For everywhere we look, there is work to be done. The state of the economy calls for action, bold and swift, and we will act, not only to create new jobs, but to lay a new foundation for growth. We will build the roads and bridges, the electric grids and digital lines that feed our commerce and bind us together. We will restore science to its rightful place, and wield technology’s wonders to raise health care’s quality and lower its cost. We will harness the sun and the winds and the soil to fuel our cars and run our factories. And we will transform our schools and colleges and universities to meet the demands of a new age. All this we can do. And all this we will do.
Now, there are some who question the scale of our ambitions, who suggest that our system cannot tolerate too many big plans. Their memories are short. For they have forgotten what this country has already done; what free men and women can achieve when imagination is joined to common purpose, and necessity to courage.
What the cynics fail to understand is that the ground has shifted beneath them, that the stale political arguments that have consumed us for so long no longer apply. The question we ask today is not whether our Government is too big or too small, but whether it works, whether it helps families find jobs at a decent wage, care they can afford, a retirement that is dignified. Where the answer is yes, we intend to move forward. Where the answer is no, programmes will end. And those of us who manage the public’s dollars will be held to account, to spend wisely, reform bad habits, and do our business in the light of day, because only then can we restore the vital trust between a people and their government.
Nor is the question before us whether the market is a force for good or ill. Its power to generate wealth and expand freedom is unmatched, but this crisis has reminded us that without a watchful eye, the market can spin out of control, and that a country cannot prosper long when it favours only the prosperous. The success of our economy has always depended not just on the size of our gross domestic product, but on the reach of our prosperity; on our ability to extend opportunity to every willing heart, not out of charity, but because it is the surest route to our common good.
As for our common defence, we reject as false the choice between our safety and our ideals. Previous Prime Ministers, faced with perils we can scarcely imagine, forged traditions to assure the rule of law and the rights of man, rights expanded by the blood of generations. Those ideals still light the world, and we will not give them up for expedience’s sake. And so to all other peoples and governments who are watching today, from the grandest capitals to the small village where my father was born: know that Britain is a friend of each country and every man, woman, and child who seeks a future of peace and dignity, and that we are ready to lead once more.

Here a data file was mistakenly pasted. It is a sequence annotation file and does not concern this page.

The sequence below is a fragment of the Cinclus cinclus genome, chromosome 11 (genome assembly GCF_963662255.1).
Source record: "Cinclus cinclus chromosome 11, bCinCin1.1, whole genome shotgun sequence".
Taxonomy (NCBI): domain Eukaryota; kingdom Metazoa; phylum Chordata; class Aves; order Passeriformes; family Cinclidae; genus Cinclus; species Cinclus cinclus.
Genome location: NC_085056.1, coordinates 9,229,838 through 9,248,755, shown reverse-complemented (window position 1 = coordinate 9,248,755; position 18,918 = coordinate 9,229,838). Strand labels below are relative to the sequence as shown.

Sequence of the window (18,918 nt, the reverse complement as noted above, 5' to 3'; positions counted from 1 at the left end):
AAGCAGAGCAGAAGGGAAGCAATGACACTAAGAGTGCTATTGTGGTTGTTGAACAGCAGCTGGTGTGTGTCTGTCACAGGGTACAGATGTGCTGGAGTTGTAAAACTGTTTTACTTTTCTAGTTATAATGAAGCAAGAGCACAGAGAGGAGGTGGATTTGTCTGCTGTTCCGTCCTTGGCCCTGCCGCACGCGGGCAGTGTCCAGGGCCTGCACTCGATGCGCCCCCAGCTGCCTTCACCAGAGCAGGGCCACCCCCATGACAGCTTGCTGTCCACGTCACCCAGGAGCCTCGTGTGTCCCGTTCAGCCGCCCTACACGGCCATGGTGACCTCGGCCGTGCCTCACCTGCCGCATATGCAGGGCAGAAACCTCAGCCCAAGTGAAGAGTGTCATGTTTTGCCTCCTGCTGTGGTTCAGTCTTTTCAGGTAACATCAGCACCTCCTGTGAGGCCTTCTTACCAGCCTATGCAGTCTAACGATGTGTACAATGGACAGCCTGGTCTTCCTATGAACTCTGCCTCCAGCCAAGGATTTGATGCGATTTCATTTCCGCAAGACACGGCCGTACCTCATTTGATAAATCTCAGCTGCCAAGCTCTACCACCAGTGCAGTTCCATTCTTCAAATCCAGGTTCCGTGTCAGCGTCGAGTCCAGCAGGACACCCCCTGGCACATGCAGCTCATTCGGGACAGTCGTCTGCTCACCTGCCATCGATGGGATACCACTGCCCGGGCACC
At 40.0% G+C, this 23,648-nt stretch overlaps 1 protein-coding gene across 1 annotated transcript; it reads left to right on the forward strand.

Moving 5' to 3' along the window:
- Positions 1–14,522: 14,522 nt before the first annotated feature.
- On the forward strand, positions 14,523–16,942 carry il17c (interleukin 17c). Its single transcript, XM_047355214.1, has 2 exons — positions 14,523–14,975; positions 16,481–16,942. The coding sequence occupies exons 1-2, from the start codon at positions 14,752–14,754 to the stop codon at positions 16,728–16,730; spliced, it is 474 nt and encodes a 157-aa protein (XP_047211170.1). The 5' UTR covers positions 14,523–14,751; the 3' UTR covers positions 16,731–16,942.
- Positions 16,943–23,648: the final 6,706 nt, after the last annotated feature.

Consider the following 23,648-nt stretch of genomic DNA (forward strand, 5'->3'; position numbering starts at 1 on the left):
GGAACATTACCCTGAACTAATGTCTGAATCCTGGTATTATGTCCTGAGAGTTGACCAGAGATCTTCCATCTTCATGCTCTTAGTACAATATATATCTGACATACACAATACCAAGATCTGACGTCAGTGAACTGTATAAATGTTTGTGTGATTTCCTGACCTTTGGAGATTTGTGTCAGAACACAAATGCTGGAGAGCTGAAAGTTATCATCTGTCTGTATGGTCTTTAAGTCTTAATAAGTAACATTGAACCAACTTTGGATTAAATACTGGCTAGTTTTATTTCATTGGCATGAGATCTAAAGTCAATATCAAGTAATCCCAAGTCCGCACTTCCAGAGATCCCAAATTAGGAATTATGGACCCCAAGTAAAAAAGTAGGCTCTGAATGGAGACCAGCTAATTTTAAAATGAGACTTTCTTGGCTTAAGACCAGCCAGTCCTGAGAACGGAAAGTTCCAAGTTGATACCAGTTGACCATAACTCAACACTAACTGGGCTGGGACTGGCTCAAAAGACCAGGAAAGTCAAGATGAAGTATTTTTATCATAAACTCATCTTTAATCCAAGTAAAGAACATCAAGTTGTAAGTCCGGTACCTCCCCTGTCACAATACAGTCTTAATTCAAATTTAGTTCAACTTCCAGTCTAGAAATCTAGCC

Recall that earlier generations faced down fascism and communism not just with missiles and tanks, but with sturdy alliances and enduring convictions. They understood that our power alone cannot protect us, nor does it entitle us to do as we please. Instead, they knew that our power grows through its prudent use; our security emanates from the justness of our cause, the force of our example, the tempering qualities of humility and restraint.
We are the keepers of this legacy. Guided by these principles once more, we can meet those new threats that demand even greater effort, even greater cooperation and understanding between nations. We will continue to responsibly leave Iraq to its people, and forge a hard-earned peace in Afghanistan. With old friends and former foes, we will work tirelessly to lessen the nuclear threat, and roll back the spectre of a warming planet. We will not apologize for our way of life, nor will we waver in its defence, and for those who seek to advance their aims by inducing terror and slaughtering innocents, we say to you now that our spirit is stronger and cannot be broken; you cannot outlast us, and we will defeat you.